Covid-19: Edhi Foundation offers to send 50 ambulances to help India

Pakistan’s Edhi Foundation, renowned for its humanitarian relief work, on Friday offered to send a fleet of 50 ambulances to India to assist efforts to cope with a massive surge in Coronavirus infections that has swamped health services in several cities.

The offer was conveyed in a letter to Indian Prime Minister Narendra Modi by Faisal Edhi, the director of Edhi Foundation and the son of late Abdul Sattar Edhi, the founder of the organisation.

“We are very sorry to hear about the exceptionally heavy impact that the pandemic has had on your country, where a tremendous number of people are suffering immensely. As a neighbouring friend, we sympathise with you greatly and during this strenuous time, we would like to extend our help in the form of fleet of 50 ambulances along with our services to assist you in addressing, and further circumventing, the current health conditions,” said the letter, which was sent to the Indian mission in Islamabad.

Speaking over phone from Karachi, Faisal Edhi told Hindustan Times that the organisation made the offer after witnessing the hardship being faced by Indian people in news reports.

“The people are suffering and this affected us. We have dealt with Covid-19 cases across Pakistan and we have the experience of operating in such situations. That’s why we offered our services,” he said.

“If permission is given by the Indian side, we are mentally and physically prepared to go across and do whatever we can to help. We will fully cooperate with the Indian authorities and are prepared to operate in any city they allow us to operate in,” he added.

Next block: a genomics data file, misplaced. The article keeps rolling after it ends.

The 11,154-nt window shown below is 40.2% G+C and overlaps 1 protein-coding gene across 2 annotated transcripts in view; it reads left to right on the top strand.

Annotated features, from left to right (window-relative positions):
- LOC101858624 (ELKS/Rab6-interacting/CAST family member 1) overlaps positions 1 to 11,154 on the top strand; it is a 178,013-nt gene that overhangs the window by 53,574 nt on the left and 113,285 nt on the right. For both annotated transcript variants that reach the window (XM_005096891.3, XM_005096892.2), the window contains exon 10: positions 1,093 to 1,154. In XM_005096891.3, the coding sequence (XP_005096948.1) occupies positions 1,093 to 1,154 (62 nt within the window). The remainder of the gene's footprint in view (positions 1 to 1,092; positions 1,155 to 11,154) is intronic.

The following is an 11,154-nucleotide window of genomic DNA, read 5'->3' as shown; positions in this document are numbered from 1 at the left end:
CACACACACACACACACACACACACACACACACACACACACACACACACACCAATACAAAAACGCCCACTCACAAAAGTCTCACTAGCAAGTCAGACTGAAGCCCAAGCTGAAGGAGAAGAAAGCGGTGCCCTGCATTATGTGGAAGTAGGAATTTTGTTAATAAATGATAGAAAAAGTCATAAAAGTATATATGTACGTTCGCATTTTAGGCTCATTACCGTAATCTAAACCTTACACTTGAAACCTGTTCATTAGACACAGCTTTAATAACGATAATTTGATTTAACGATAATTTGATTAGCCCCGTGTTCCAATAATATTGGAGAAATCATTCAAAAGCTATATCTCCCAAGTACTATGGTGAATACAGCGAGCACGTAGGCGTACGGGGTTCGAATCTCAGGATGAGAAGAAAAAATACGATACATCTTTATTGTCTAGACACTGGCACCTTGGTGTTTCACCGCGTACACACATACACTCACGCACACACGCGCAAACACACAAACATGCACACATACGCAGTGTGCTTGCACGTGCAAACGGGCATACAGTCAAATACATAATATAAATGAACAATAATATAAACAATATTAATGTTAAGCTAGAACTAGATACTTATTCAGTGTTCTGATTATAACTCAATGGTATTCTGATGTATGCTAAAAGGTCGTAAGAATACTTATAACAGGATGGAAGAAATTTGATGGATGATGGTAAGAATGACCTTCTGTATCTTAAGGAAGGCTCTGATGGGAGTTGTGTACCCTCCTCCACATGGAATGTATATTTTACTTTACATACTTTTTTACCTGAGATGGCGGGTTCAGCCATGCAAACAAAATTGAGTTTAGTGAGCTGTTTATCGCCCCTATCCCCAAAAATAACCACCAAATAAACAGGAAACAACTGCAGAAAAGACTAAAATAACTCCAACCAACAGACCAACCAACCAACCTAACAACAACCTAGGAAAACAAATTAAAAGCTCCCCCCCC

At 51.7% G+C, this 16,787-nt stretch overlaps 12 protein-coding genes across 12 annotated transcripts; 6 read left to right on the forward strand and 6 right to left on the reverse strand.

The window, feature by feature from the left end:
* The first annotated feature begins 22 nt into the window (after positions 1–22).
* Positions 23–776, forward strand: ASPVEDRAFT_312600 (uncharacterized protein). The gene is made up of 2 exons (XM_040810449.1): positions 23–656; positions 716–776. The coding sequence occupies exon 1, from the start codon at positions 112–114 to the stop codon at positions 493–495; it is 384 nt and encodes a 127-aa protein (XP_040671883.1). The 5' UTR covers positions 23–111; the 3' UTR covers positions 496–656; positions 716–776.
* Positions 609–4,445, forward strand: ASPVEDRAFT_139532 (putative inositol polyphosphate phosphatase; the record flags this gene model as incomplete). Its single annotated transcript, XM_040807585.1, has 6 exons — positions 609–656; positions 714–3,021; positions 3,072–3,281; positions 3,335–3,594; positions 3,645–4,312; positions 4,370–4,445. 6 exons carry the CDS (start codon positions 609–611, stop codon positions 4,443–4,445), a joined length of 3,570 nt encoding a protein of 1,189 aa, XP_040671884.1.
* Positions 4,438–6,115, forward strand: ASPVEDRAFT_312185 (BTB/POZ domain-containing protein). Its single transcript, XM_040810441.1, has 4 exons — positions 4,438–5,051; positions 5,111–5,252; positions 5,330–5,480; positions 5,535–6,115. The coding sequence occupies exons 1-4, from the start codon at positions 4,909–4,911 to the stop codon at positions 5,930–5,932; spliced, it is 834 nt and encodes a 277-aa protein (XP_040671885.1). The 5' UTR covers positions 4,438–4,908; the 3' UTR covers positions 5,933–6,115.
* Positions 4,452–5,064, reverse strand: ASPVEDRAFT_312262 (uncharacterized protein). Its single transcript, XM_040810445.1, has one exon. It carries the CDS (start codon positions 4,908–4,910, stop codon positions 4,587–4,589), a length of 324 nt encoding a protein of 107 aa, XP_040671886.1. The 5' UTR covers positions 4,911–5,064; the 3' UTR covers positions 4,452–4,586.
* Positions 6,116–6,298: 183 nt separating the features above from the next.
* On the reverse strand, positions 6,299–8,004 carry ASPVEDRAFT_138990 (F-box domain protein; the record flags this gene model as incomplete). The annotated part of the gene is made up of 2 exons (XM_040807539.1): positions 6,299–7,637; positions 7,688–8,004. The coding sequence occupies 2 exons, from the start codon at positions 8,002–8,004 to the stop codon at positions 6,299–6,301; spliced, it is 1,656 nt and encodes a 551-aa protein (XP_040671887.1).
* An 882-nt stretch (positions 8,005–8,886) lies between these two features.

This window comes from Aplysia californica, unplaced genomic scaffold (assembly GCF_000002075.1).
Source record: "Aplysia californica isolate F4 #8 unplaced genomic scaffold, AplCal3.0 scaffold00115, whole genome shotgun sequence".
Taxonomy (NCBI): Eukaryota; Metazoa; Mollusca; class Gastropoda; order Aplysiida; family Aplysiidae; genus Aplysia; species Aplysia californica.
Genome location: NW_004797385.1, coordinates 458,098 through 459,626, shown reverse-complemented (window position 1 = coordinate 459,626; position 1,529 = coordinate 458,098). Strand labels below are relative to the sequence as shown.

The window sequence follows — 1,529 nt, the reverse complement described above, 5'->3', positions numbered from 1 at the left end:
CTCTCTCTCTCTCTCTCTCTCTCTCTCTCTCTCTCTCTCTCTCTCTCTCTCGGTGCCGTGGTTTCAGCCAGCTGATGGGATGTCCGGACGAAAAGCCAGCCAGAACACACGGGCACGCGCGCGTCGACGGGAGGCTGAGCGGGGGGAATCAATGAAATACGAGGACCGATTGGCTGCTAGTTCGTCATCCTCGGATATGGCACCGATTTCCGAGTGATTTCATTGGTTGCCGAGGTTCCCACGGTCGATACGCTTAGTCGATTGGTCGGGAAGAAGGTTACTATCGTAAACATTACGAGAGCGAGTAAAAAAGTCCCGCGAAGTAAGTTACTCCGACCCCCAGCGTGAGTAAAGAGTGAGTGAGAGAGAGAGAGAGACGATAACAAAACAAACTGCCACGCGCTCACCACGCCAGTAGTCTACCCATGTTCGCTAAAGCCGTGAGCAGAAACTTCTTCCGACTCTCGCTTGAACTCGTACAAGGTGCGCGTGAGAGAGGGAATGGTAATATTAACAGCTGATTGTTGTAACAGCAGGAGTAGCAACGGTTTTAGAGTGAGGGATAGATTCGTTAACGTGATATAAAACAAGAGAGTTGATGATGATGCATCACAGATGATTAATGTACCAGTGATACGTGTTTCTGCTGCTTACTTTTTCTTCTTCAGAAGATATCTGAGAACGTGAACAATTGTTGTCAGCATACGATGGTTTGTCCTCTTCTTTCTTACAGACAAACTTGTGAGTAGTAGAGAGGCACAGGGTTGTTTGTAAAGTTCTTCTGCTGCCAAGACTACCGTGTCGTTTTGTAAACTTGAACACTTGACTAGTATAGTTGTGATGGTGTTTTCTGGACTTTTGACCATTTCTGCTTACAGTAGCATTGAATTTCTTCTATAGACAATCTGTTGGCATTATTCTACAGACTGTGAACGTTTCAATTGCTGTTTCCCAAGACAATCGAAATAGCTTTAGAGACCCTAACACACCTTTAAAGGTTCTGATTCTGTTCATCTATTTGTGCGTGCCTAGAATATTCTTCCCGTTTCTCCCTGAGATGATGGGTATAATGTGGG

The Edhi Foundation said in its letter that it wished to extend full support to Indian authorities without causing any inconvenience and would arrange all supplies that would be needed by any of its teams allowed to operate across the border.

“We are not seeking any assistance from the Indian side for our operations. We will carry our own food, fuel and other supplies and our team will include emergency medical technicians, drivers and support staff,” Faisal Edhi said.

Given the strained ties between the two countries, observers said it was unlikely that the Edhi Foundation’s offer would be accepted. Asked about this matter, Faisal Edhi replied: “We have made the offer and are fully prepared to help by operating wherever the Indian authorities want us to assist. We will cooperate fully with the local administrations and police departments.”

The Edhi Foundation’s ambulance services across Pakistan are known for being more efficient than state-run services and often reach the site of accidents or terror attacks before government ambulances. The foundation also operates orphanages, hospitals, homes for the elderly, graveyards, langars or free kitchens.

The foundation has often assisted Indian fishermen held in Pakistani jails, especially in Karachi, and facilitated their repatriation.

Abdul Sattar Edhi, who died in 2016, and his wife Bilquis played key roles in looking after Geeta, the deaf Indian woman who accidentally strayed across the border when she was nine. Bilquis personally cared for Geeta till she was repatriated in 2015. Earlier this year, Geeta was reunited with her family at Parbhani in Maharastra.

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